This week I’d like to take a moment to share a thought on the Holiday sales craze.
A client of mine asked that we get out a Black Friday newsletter and maybe just throw in some mentions of old stock at discounted prices to get a few customers to come in the showroom. However, they never got back to me on the details. So no newsletter went out. But, I suggested not being concerned about it, and instead think outside the box for a minute…
Now let’s reflect on what Black Friday is. It’s a term coined for when big box retailers’ balance sheets start showing a profit (black ink instead of red). Although, this Wikipedia article gives reference to it starting in Philadelphia and related to traffic.
Point here is, if you’re reading this, you’re not a big box retailer, and the above doesn’t hold true for you. So why do what everyone else is doing?
I suggest a newsletter to your email list that simply says; “Reminder: We’ll give you the best deal possible all year long”. Because that’s the truth. I know you work with each and everyone of your clients to come to the best win/win situation, whether that’s based on price or convenience. (it’s not too late, send it now)
And a small note on Small Business Saturday; It’s an American Express created campaign for the Saturday after Thanksgiving. Maybe if there were a small biz tax break it might be worth celebrating or advertising for. Instead you can’t participate if you’re not in the AmEx network.
Now on to This Week in Local SEO:
Call Tracking, Amazon Local Services, & Local Link Building
Blumenthal (and CallRail) on Call Tracking
This post is the most comprehensive collection of call tracking do’s and don’ts.
Whether you’ve used call tracking in the past or thinking of it in the future, it’s a must read. I’ll admit, it is long though.
Action: If you’ve setup call tracking before, or used a marketing agency that has set one up for you before, do a search for your business name and exclude your primary number.
ex: “Business Name” AND -“(XXX) XXX-XXXX”
Look through the search results for mentions of your business with a different number. If you find any, that’s called “inconsistent NAP” and you’re losing valuable search traffic. That’s the downside of poorly implemented call tracking phone numbers.
Amazon Local Services
You, or someone you know, shops A LOT on Amazon.com. Wouldn’t it be great if your business was advertised next to something that needed installed? That’s what this does.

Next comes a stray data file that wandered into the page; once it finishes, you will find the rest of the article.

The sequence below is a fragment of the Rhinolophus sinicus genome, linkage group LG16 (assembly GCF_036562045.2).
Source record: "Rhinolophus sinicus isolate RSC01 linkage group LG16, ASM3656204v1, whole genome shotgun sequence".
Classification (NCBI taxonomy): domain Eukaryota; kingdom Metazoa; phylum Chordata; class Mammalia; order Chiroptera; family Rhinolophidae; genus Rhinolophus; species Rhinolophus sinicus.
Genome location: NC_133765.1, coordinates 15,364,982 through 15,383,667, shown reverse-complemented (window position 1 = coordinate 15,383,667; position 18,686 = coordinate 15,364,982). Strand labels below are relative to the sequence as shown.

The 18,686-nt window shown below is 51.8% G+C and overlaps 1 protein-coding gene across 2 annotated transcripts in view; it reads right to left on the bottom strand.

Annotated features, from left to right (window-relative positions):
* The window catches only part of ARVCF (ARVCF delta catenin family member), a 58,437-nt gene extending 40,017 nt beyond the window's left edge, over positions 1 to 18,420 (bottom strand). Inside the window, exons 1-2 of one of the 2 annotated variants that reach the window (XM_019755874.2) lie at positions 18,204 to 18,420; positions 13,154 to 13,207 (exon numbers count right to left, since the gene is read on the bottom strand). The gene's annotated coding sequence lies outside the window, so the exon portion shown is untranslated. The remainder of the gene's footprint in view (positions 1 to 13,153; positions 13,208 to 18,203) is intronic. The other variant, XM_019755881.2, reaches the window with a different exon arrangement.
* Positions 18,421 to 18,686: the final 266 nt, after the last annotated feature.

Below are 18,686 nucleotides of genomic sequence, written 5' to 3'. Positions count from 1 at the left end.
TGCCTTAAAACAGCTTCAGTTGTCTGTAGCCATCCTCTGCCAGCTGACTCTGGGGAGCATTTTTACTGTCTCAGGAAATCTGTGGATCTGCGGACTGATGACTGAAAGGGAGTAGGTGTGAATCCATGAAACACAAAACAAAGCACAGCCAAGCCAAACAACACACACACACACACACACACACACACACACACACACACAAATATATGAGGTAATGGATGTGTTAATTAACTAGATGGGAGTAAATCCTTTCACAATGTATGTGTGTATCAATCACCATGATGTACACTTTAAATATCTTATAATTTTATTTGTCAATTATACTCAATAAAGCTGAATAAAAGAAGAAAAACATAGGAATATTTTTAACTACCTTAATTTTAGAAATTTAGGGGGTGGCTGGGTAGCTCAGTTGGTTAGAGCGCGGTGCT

Or, people can directly shop for a service provider on Amazon. Either way, Amazon is going to show your rating on Yelp.
These are the professions eligible to sign up:
- Appliance Technician
- Auto Mechanic
- Bicycle Mechanic
- Car Electronics Technician
- Computer Technician
- General Contractor
- Home Media Specialist
- HVAC Specialist
- Mobile Device Technician
- Musical Instrument Specialist
- Sports Instructor
Action: Apply. While the current beta version is only available in select cities, it will surely grow and be available near you some time in the future.
Additional Action: Check out your business on Yelp. Fix anything that needs fixed. If you see anything wrong and don’t know how to fix it, here’s their support page with a phone number. Or you can contact me for assistance.
Guide to Local Link Building Campaigns
This last one isn’t exactly from “this week” but it was discussed this week in the local search community thanks to Darren Shaw from Whitespark.
It may be a little too SEO advanced for most, but if you’re savvy enough to want to dive in, it’s an excellent resource for actionable ideas of getting your business ranked higher.
Action: This action tip applies to ALL though. Do you donate to a charity or participate in any local events? If so, find their website and whether they mention contributors. If so, contact their webmaster and ask that your URL to your website be included in the mention of your business.
That’s it for this week. As always, shoot me an email and tell me what you need help with.
A Note to Parents from Lego
This parting thought is especially for the women creators reading this. A viral image spreading the web is a small note found in a Lego set from the 70s reminding parents not to stereotype that boys like spaceships and girls like dolls.